Pulp Nation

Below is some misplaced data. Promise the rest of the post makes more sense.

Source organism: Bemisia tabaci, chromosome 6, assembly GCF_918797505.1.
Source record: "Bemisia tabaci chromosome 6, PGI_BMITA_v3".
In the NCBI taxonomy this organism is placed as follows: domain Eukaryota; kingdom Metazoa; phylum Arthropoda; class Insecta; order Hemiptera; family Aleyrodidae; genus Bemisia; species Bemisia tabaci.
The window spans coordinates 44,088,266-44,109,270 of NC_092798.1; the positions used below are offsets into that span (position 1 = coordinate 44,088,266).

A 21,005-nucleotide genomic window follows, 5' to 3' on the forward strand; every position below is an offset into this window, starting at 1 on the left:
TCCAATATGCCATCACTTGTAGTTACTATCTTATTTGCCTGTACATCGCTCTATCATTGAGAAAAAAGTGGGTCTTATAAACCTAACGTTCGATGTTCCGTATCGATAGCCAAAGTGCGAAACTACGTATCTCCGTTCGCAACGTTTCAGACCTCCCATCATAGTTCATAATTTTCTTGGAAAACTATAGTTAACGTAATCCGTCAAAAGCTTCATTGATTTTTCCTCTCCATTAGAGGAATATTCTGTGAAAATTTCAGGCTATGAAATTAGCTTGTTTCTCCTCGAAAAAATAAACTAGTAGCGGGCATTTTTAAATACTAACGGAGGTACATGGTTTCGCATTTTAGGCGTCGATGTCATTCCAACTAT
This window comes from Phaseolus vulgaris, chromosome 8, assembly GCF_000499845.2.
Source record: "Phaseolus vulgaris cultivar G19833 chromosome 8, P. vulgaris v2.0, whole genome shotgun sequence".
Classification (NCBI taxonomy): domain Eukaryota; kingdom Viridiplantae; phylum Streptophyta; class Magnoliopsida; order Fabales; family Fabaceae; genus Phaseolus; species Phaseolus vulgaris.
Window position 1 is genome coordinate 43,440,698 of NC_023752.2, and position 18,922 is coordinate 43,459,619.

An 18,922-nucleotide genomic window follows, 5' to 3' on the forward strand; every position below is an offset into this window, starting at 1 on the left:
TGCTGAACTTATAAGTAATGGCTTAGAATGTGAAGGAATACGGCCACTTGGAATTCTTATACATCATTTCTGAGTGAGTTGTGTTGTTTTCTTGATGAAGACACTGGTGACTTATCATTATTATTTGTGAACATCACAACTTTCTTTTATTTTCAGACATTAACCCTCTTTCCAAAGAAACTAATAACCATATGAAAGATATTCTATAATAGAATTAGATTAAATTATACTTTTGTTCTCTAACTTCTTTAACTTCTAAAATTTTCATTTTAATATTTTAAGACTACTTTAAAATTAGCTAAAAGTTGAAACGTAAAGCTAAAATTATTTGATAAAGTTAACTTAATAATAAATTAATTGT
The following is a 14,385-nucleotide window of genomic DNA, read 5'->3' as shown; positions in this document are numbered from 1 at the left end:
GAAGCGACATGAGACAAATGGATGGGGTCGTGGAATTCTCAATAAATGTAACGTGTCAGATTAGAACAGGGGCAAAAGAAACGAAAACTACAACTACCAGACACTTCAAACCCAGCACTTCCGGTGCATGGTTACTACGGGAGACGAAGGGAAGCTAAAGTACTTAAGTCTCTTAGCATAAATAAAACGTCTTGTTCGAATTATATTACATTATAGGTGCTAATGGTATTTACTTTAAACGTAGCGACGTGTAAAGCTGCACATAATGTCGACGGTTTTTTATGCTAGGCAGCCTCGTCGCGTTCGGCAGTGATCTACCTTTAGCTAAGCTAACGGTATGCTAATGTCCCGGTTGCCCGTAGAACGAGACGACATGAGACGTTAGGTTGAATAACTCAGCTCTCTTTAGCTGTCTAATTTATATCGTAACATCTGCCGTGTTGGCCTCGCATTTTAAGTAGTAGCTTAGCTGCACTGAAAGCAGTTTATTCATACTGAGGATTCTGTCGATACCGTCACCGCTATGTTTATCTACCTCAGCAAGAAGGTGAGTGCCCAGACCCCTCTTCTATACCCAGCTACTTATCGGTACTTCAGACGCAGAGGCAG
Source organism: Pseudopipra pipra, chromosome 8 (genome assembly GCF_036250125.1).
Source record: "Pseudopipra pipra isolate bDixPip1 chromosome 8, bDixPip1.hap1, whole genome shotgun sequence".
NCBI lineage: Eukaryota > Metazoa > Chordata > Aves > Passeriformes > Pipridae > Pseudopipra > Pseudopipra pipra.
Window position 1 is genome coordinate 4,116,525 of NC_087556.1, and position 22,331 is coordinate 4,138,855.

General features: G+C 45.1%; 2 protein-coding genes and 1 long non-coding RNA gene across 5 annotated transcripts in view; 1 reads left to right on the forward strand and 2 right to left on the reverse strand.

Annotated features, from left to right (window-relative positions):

Barack Obama has been a busy man.Propelled to victory by the endorsement of the ex-president, known as the Savage Dragon, Obama helped Spider-Man thwart the villainous Chameleon on inauguration day, met with aides to discuss the future of H.A.M.M.E.R, and reinstated the controversial YOUNGBLOOD program, personally selecting Shaft, Big Brother, Vogue, Diehard, Photon and Sentry to serve on the new team. The real Barack Obama may not have to worry about rebuilding the world after a devastating Skrull invasion, but his fictional counterparts clearly have a lot on their plates right now. Since his victory in the 2008 election, our forty-fourth president has taken the world of super-hero comic books by storm, with prominent appearances in multiples titles from many different companies. Obama’s first entrance into the spotlight was on the cover of Image Comic’s “Savage Dragon” no. 137, in which the eponymous, fin-headed hero proudly introduced his fellow Chicagoan to citizens nation wide. The issue sold through three printings and attracted enough attention to be featured on The Huffington Post’s website. Obama’s subsequent appearance in “Amazing Spider-Man no. 583” was also a tremendous success, burning through four printings and earning coverage from the national news media. According to the Comic Book Resources Web site, the issue was in such high demand that some comic shops required bouncers to protect their entrances from mobs of fans.Presidential guest-stars are nothing new to comic books; Supermea shook hands with JFK and Ronald Reagan mutated into a cobra-man in the pages of “Captain America.”The frequency of appearances by Barack Obama, however, suggests that they are more than cameos designed to cash in on a famous public figure. Obama is routinely depicted as an actual character, interacting with the heroes and participating in the action. Consider his presence in Marvel Comics’ “Thunderbolts” no. 128, in which the new president chews out former Green Goblin, Norman Osborn, while flying on Air Force One. With his dark sunglasses and composed demeanor, Obama is shown to be the essence of cool. He’s every bit the equal of his super-powered nemeses.The reason for Obama’s prominence in comic books may have something to do with his personal story. A man of mixed-raced heritage who built his career around working for others and campaigned for change and responsibility, Obama’s background resonates with the traits and values of super-heroes. The resemblance has not been lost on writers like Grant Morrison, who featured an Obama-like president revealing a Superman-style logo underneath his suit jacket in the opening pages of “Final Crisis” no. 7. Neither has the resemblance been lost on Obama himself, who jokingly compared himself to be the Last Son of Krypton at the Alfred E. Smith Memorial Foundation dinner last October. We’ve all watched Obama’s transformation from man into icon during his rise to the presidency. What we may be witnessing now is the transformation of icon into super-hero. We’ll have to stay tuned to see whether or not this trend continues, but for the moment we should remind ourselves there’s a human being behind the images. Barrack Obama is still a real person, a man capable of mistakes and compromises, and we need to remember that.At the end of the day, underneath the cape, the super is always less important than the man.